Wednesday 22 November 2017

Castle Ellen becomes a battleground between the hoarder and clean freaks

Compulsive cleaners Richard and Gemma get to grips with the clutter at Castle Ellen, in Co Galway, home to Michael Keaney
Compulsive cleaners Richard and Gemma get to grips with the clutter at Castle Ellen, in Co Galway, home to Michael Keaney
The clutter in Castle Ellen
Michael Keaney

Erin McCafferty

The owner of a run-down Galway mansion let two 'clean freaks' in to de-clutter and disinfect his historic home.

Castle Ellen is an 8,000 sqft, 20-room Georgian mansion on the outskirts of Athenry which was once the home of Isabelle Lambert, mother of barrister and renowned politician Edward Carson.

At the turn of the century it played host to the rich and famous. It's rumoured that even Oscar Wilde was a regular at Castle Ellen.

But the building has fallen into disrepair, filled with a vast amount of assorted debris - with room upon room given over to the storage of antiques, furniture, stuffed animals, and boxes of photographs.

It is now the home of Michael Keaney, a retired civil engineer and father-of-five who has lived there alone since buying the house in 1974 for £6,800.

"If I hadn't bought this house, it would be vanished, gone off the face of the earth," explains the 79-year-old. "But I love it. For me, Castle Ellen is still beautiful. I even love the cobwebs. They are naturally occurring and I believe they give it [the house] character."

Michael spent years working on the mansion - repairing the exterior and making the inside liveable. It was with trepidation, therefore, that he agreed to allow the Betty Production Company into his home last April to make a show for Channel 4.

The programme is a combination of two Channel 4 reality TV shows - 'Obsessive Compulsive Cleaners' and 'Country House Rescue' - aimed at showing the reality of two obsessive cleaners unleashed on a country house. Castle Ellen fitted the bill perfectly.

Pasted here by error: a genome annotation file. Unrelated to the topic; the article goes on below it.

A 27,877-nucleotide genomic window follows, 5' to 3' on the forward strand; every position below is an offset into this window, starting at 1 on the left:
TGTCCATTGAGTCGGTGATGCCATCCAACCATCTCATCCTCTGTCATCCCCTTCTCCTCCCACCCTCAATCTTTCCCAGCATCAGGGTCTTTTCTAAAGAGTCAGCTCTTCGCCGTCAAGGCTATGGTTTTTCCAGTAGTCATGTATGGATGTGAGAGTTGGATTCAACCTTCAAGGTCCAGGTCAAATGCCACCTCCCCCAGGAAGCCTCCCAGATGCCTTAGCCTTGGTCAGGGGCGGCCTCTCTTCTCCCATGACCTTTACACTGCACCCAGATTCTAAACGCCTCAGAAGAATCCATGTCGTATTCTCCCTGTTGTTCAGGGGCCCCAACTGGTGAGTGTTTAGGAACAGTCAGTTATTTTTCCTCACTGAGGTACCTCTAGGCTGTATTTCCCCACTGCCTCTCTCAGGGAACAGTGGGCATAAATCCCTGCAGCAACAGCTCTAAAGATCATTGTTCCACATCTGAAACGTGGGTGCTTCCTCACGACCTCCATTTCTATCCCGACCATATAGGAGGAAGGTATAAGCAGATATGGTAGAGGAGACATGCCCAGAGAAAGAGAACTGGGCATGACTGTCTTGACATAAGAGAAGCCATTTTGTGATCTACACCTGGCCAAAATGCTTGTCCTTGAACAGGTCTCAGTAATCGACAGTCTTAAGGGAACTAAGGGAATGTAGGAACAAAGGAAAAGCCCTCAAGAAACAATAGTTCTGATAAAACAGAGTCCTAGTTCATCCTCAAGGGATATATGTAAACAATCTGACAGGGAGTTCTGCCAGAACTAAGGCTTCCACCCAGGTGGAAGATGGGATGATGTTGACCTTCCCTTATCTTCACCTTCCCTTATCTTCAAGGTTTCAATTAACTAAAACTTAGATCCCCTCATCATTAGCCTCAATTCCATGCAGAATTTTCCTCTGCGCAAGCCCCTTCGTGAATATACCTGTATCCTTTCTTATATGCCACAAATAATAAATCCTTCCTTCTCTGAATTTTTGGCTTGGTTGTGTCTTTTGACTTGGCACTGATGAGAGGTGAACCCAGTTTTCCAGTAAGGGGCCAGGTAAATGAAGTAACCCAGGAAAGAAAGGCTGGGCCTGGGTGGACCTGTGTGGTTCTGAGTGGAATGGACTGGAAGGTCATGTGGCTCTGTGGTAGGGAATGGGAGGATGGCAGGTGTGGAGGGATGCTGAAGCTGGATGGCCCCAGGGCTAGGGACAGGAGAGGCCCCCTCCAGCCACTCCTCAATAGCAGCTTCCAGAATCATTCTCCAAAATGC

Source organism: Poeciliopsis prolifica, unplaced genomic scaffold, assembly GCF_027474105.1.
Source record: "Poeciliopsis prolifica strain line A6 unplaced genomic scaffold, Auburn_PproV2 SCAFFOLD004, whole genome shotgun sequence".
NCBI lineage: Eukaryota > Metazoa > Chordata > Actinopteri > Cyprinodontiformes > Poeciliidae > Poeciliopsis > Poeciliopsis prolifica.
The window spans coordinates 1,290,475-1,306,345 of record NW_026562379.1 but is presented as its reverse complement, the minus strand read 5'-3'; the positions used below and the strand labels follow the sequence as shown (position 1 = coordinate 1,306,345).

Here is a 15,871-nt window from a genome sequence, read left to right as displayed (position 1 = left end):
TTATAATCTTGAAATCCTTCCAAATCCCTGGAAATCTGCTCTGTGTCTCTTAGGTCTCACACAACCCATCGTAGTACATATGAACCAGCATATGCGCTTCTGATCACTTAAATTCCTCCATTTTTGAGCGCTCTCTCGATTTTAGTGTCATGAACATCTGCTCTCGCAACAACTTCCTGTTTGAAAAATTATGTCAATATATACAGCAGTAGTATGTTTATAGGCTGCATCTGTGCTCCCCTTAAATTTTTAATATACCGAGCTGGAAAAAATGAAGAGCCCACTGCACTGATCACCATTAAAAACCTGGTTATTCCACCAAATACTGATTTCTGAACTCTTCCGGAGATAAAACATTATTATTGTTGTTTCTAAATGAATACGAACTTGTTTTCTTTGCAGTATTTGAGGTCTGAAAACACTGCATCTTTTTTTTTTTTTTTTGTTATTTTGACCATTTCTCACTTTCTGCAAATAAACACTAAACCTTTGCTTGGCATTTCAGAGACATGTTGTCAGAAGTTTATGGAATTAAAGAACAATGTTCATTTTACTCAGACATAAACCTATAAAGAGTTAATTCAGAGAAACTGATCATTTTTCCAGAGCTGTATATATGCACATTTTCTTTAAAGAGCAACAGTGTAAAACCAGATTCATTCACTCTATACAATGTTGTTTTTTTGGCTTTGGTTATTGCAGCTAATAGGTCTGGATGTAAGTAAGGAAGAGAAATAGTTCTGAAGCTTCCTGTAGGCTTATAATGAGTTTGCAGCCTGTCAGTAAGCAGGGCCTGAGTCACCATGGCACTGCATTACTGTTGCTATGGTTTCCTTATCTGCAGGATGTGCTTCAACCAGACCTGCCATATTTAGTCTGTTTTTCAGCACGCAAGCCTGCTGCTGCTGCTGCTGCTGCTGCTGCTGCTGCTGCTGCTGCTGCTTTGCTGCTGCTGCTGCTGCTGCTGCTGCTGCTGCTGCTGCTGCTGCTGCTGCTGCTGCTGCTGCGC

Persuaded by daughter Deirdre to take part, Michael admits he had reservations at first. "I really wasn't sure about it, but Deirdre persuaded me to do it.

"I have 20 grandchildren and I would love them to be able to stay at the house.

"I collect almost everything, except money.And cleaning and tidying are at the bottom of my list ... they are simply not a priority."

The production crew arrived with two cleaners. Gemma is a hairdresser who gets through three hoovers a year and an inordinate amount of baby wipes, while 39-year-old Richard cannot live without order.

They are both from the UK and, although not diagnosed with OCD, are self-confessed cleaning fanatics.

The result is presented in a tongue-in-cheek manner and airs on Channel 4 tonight. It makes for entertaining TV as the cleaners recoil in horror at the dirt and disorder of the house and Michael does his best to stop them from throwing things out.

The pair take on the mammoth task of cleaning and de-cluttering five rooms in five days. These include the guest bedroom, the study, the morning room, the kitchen and the double drawing room (referred to as "the museum" in the programme).

Michael admits that it wasn't an easy experience.

"I have no problem letting people into Castle Ellen," he says. "It's a nourishing space, people often come to visit and they love it here. But it was hard having to see perfectly good things thrown out. I felt sorry for the cleaners, too.

"After all, dust does no harm to anyone."

The show ends with the arrival of Michael's grandchildren, his children and their partners, as well as his wife Margaret, from whom he has been separated for 25 years, but with whom he is on amicable terms.

Deirdre says: "We're very proud of dad. It wasn't easy for him to take part in such a show, but he did very well."

'Obsessive Compulsive Cleaners - Country House Rescue' is on Channel 4 tonight at 8pm

Irish Independent

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